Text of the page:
Electronic Literature is described as born digital literary work––that is, literature produced with and only experienced on a computing device. Recent exhibits at the Modern Language Association and the Library of Congress as well as featured topics at digital humanities events, like the recent “Digital Cultures in the Age of Big Data” institute at Bowling Green State University, show a growing interest by digital humanists in the form. Needed, however, to further digital humanities research into and teaching of electronic literature is the opportunity for scholars to engage in a formal, in-depth study that provides a good understanding of electronic literature’s antecedents and traditions, authors and works, theories and methodologies, scholarly approaches, and artistic practices.
Video clip of Judy Malloy’s Uncle Roger, from the Pathfinders project
This course, led by leading scholars and artists of the Electronic Literature Organization, combines seminar and workshop methodologies so that participants gain the background needed to critique and interpret and teach electronic literature with knowledge of its production. It draws upon two major databases, an anthology, and website for the literary works we read:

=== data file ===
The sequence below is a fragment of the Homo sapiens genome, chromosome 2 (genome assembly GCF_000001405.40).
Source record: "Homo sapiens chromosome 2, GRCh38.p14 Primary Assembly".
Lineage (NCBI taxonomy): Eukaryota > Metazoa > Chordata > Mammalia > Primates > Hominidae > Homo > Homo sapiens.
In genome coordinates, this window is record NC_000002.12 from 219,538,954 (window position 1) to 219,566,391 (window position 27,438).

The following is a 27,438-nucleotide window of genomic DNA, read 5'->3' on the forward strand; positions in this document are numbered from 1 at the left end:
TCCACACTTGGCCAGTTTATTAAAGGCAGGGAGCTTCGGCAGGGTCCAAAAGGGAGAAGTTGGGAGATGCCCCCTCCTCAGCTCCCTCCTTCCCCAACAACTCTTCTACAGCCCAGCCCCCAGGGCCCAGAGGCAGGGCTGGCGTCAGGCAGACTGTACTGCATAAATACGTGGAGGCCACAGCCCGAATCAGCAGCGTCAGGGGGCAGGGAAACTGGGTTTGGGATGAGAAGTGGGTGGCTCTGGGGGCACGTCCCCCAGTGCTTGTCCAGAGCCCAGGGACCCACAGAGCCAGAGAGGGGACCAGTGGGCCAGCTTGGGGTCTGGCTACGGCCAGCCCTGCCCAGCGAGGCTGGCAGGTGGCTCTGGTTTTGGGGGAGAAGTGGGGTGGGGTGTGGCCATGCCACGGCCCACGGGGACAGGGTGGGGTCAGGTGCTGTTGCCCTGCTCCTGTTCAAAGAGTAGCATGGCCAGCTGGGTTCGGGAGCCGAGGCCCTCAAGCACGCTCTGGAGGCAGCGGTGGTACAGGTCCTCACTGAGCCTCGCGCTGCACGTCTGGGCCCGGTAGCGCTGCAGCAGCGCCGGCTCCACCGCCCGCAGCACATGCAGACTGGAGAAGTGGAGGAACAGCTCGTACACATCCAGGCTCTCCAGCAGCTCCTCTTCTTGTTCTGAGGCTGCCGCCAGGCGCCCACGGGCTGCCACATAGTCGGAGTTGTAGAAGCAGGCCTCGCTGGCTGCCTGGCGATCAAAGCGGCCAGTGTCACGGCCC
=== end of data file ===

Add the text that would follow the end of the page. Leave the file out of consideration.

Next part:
- Electronic Literature Collections 1 & 2, http://collection.eliterature.org
- ELMCIP Knowledge Base, http://elmcip.net/knowledgebase
- ELMCIP’s Anthology of European Literature, http://anthology.elmcip.net
- Dene Grigar & Stuart Moulthrop, Pathfinders: Documenting the Experience of Early Digital Literature, http://dtc-wsuv.org/wp/pathfinders